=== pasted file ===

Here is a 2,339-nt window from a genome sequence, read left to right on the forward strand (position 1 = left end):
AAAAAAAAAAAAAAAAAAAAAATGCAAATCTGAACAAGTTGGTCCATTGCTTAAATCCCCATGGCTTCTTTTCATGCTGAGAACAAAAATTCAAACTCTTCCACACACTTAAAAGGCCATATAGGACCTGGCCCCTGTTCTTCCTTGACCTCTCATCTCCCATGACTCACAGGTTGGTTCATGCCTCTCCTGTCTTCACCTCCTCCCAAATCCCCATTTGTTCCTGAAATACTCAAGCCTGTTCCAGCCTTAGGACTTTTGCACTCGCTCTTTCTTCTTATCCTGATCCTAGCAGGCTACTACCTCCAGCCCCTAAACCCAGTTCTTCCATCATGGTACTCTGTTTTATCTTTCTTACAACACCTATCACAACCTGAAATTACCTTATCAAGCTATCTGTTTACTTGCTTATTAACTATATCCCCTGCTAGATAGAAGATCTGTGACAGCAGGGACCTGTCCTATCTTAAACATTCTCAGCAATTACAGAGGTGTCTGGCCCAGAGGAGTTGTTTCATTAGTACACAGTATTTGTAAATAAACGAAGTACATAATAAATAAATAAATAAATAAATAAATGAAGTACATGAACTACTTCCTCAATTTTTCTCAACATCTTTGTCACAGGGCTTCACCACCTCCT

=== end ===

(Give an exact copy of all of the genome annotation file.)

Here is a 2,339-nt window from a genome sequence, read left to right on the forward strand (position 1 = left end):
AAAAAAAAAAAAAAAAAAAAAATGCAAATCTGAACAAGTTGGTCCATTGCTTAAATCCCCATGGCTTCTTTTCATGCTGAGAACAAAAATTCAAACTCTTCCACACACTTAAAAGGCCATATAGGACCTGGCCCCTGTTCTTCCTTGACCTCTCATCTCCCATGACTCACAGGTTGGTTCATGCCTCTCCTGTCTTCACCTCCTCCCAAATCCCCATTTGTTCCTGAAATACTCAAGCCTGTTCCAGCCTTAGGACTTTTGCACTCGCTCTTTCTTCTTATCCTGATCCTAGCAGGCTACTACCTCCAGCCCCTAAACCCAGTTCTTCCATCATGGTACTCTGTTTTATCTTTCTTACAACACCTATCACAACCTGAAATTACCTTATCAAGCTATCTGTTTACTTGCTTATTAACTATATCCCCTGCTAGATAGAAGATCTGTGACAGCAGGGACCTGTCCTATCTTAAACATTCTCAGCAATTACAGAGGTGTCTGGCCCAGAGGAGTTGTTTCATTAGTACACAGTATTTGTAAATAAACGAAGTACATAATAAATAAATAAATAAATAAATAAATGAAGTACATGAACTACTTCCTCAATTTTTCTCAACATCTTTGTCACAGGGCTTCACCACCTCCT